This year’s International Women’s Day is all about achieving a world free of bias, stereotypes and discrimination – and we’re celebrating it alongside a number of incredible women across our fire services community.

We have spoken to a few of them about why they’re proud to work in the fire service, why they’re pushing for a gender equal world and why they’d encourage others to follow in their footsteps. You can read what they had to say here…

Alison Insley says: “I feel privileged, honoured and proud to have served as an on-call firefighter for nearly six years. A profession where anyone can apply to do the job and everyone is assessed equally.

“I joined the Service at the age of 45 years old, I am female and I am Asian…possibly three reasons that could potentially be seen as barriers to not just joining but even applying in the first place. However, there is no reason that these should be seen as barriers.

“Being a firefighter is one of the best and most rewarding jobs in the world, there is no reason that anyone should miss out because of the old stereotypes. If the opportunity is there, I say, take it and make the most of the experience in serving your community in the very best way possible.”

Kathryn Billing, Chief Fire Officer for Cornwall Fire and Rescue Service, says: “On International Women’s Day we are asking ourselves to #breakthebias and also celebrate the achievements of women.

“As one of only a handful of women in the role of Chief Fire Officer, I am so proud to serve within Cornwall Fire and Rescue Service and be a part of the fire family. I know there is so much more to do to break down stereotypes, discrimination and bias but today let’s celebrate the achievement of women.”

“As one of only a handful of women in the role of Chief Fire Officer, I am so proud to be a part of the fire family.”

Kathryn Billing

Credit: WFS UK

Women in the Fire Service UK says: “On International Women’s Day, everyone can play their part to help break the bias and gain more respect, visibility and recognition for women around the globe and for women in the fire service.

“Working together with our members, volunteers, partners, and allies helps us showcase women’s achievements to inspire the next generation to the sector.”

LFB firefighter Sarah King says: “Some of my proudest moments have been when I’ve engaged with children whilst wearing my uniform. It’s great to be in a position to be able to inspire the next generation. I feel very lucky indeed.”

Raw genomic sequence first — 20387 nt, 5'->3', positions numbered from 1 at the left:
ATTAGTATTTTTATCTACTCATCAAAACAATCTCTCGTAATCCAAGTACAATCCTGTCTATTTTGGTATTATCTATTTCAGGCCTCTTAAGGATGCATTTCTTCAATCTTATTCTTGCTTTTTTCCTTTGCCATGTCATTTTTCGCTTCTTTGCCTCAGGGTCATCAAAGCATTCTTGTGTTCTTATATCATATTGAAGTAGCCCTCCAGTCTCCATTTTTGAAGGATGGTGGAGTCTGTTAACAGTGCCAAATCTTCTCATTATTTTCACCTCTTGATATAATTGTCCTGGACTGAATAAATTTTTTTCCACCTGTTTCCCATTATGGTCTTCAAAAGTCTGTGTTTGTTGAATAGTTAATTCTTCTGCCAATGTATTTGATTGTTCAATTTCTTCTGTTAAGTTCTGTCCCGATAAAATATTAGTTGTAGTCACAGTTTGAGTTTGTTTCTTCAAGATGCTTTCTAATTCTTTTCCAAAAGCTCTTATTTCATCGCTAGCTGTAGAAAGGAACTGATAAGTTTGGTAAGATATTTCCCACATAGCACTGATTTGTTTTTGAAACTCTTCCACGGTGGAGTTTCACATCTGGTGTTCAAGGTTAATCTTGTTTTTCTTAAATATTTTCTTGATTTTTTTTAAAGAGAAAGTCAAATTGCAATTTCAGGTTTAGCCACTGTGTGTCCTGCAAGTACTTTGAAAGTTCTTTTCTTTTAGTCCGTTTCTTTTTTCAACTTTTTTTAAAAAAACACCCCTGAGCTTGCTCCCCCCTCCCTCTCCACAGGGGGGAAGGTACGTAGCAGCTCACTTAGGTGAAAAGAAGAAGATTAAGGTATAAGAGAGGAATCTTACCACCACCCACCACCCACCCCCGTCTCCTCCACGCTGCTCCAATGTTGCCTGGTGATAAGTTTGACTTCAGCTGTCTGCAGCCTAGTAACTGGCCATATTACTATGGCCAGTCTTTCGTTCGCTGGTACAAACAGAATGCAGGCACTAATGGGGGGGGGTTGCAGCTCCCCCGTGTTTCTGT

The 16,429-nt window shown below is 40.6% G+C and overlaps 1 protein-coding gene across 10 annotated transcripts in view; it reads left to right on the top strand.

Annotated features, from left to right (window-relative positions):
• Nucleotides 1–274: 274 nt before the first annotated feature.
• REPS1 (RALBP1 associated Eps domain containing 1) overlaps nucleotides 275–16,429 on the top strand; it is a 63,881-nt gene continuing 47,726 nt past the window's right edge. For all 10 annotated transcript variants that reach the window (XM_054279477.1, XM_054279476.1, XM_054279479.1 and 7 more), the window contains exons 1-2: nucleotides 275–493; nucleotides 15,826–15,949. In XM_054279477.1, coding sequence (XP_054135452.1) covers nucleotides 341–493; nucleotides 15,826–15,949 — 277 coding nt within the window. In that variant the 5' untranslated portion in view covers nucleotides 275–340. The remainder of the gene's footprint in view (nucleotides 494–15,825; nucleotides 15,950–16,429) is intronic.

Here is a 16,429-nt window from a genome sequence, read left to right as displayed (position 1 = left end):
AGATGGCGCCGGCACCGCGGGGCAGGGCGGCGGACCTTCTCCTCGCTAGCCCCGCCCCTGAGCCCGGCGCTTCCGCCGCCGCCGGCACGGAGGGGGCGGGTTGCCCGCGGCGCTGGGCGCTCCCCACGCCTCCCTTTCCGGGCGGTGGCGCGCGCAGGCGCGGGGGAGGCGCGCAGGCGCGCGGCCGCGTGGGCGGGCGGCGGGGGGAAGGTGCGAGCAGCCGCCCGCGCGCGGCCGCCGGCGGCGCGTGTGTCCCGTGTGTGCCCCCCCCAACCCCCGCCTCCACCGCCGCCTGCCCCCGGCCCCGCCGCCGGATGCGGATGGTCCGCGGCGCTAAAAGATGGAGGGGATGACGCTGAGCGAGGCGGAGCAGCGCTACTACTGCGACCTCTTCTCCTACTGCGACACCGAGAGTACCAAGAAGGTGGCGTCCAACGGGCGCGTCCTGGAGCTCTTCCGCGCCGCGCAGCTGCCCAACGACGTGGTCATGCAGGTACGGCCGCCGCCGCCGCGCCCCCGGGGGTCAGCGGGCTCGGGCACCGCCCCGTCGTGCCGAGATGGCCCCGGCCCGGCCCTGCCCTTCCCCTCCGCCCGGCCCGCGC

Uroosa Arshid, a firefighter with Nottinghamshire FRS who’s also one of our FFC Station Reps, says: “I’m really proud to be a part of the fire service because I feel like I can fulfil my purpose of being able to help people on a daily basis!

“I think it’s fantastic that the diversity is improving across the Service because it allows for a bigger range of talent and thinking to be accessed and utilised, so we can all benefit from it. I’d love to encourage and inspire young women to also join because it’s the best job in the world, so why not?!”

The Antarctic Fire Angels say: “International Women’s Day 2022 is about breaking this cycle of bias and stereotyping – to break free – be free to express, to verbalise – to be on a level playing field.

Everyone can be a visible role model. Call out discrimination, stereotyping and gender bias and be part of a future that is 50:50 and inclusive to all.”

“It is about breaking this cycle of bias and stereotyping – to break free.”

The Antarctic Fire Angels

Nicola Fletcher, a full-time aviation firefighter and on-call firefighter with Scottish FRS, says: “As a mother of five – three boys and two girls – I’m proud to inspire all my children to work hard and remind them they can achieve whatever they put their mind to.

“It’s important to inspire and be inspired in this world…let’s build each other up and inspire the next generation to be helpful, thoughtful, hard-working and passionate about whatever they achieve throughout their life!”

Credit: nickcornwall.com

Assistant Operations Manager with LFB, Becs Dingvean, says: “Working in Control, it can be easy to assume we are more progressive as we are predominantly women, but I remember when I first started seeing three amazing women as Officers of the watch and was in awe. It is not often you see all women in charge and it inspired me to become an AOM.”

LFB firefighter Annie Green says: “I work in the fire service and really enjoy doing a practical job. I am inspired by ALL of the other women who have chosen firefighting as their career. Everyone is a role model to each other.”

You can meet and chat to other women across the UK’s fire services community in MyFFC, our health, wellbeing and social space for the whole fire family.

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